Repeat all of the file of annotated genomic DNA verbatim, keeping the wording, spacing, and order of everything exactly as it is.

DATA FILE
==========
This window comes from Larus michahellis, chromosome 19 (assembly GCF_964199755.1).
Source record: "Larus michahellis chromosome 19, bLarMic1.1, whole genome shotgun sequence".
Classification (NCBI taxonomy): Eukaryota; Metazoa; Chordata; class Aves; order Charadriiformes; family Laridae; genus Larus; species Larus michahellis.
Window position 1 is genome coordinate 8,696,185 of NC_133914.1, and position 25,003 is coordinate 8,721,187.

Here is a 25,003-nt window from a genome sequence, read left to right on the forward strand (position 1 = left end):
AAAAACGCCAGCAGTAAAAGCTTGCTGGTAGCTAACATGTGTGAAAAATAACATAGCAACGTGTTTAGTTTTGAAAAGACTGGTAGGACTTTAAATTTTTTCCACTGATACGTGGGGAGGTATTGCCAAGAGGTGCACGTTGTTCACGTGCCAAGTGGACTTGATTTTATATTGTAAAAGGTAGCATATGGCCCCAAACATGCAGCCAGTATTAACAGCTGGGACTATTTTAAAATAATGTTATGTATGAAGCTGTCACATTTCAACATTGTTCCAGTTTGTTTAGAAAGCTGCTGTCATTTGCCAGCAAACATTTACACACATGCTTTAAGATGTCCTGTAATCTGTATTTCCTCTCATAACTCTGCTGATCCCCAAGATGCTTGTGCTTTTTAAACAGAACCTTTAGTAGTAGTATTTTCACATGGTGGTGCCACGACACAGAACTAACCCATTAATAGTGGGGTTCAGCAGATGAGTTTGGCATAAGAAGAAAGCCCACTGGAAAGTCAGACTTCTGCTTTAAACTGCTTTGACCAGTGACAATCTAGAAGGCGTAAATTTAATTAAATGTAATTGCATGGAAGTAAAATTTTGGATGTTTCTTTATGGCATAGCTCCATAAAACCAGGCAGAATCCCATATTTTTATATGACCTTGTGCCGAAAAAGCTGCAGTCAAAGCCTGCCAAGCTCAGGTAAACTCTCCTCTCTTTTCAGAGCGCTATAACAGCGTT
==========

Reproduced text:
This window comes from Larus michahellis, chromosome 19 (assembly GCF_964199755.1).
Source record: "Larus michahellis chromosome 19, bLarMic1.1, whole genome shotgun sequence".
Classification (NCBI taxonomy): Eukaryota; Metazoa; Chordata; class Aves; order Charadriiformes; family Laridae; genus Larus; species Larus michahellis.
Window position 1 is genome coordinate 8,696,185 of NC_133914.1, and position 25,003 is coordinate 8,721,187.

Here is a 25,003-nt window from a genome sequence, read left to right on the forward strand (position 1 = left end):
AAAAACGCCAGCAGTAAAAGCTTGCTGGTAGCTAACATGTGTGAAAAATAACATAGCAACGTGTTTAGTTTTGAAAAGACTGGTAGGACTTTAAATTTTTTCCACTGATACGTGGGGAGGTATTGCCAAGAGGTGCACGTTGTTCACGTGCCAAGTGGACTTGATTTTATATTGTAAAAGGTAGCATATGGCCCCAAACATGCAGCCAGTATTAACAGCTGGGACTATTTTAAAATAATGTTATGTATGAAGCTGTCACATTTCAACATTGTTCCAGTTTGTTTAGAAAGCTGCTGTCATTTGCCAGCAAACATTTACACACATGCTTTAAGATGTCCTGTAATCTGTATTTCCTCTCATAACTCTGCTGATCCCCAAGATGCTTGTGCTTTTTAAACAGAACCTTTAGTAGTAGTATTTTCACATGGTGGTGCCACGACACAGAACTAACCCATTAATAGTGGGGTTCAGCAGATGAGTTTGGCATAAGAAGAAAGCCCACTGGAAAGTCAGACTTCTGCTTTAAACTGCTTTGACCAGTGACAATCTAGAAGGCGTAAATTTAATTAAATGTAATTGCATGGAAGTAAAATTTTGGATGTTTCTTTATGGCATAGCTCCATAAAACCAGGCAGAATCCCATATTTTTATATGACCTTGTGCCGAAAAAGCTGCAGTCAAAGCCTGCCAAGCTCAGGTAAACTCTCCTCTCTTTTCAGAGCGCTATAACAGCGTT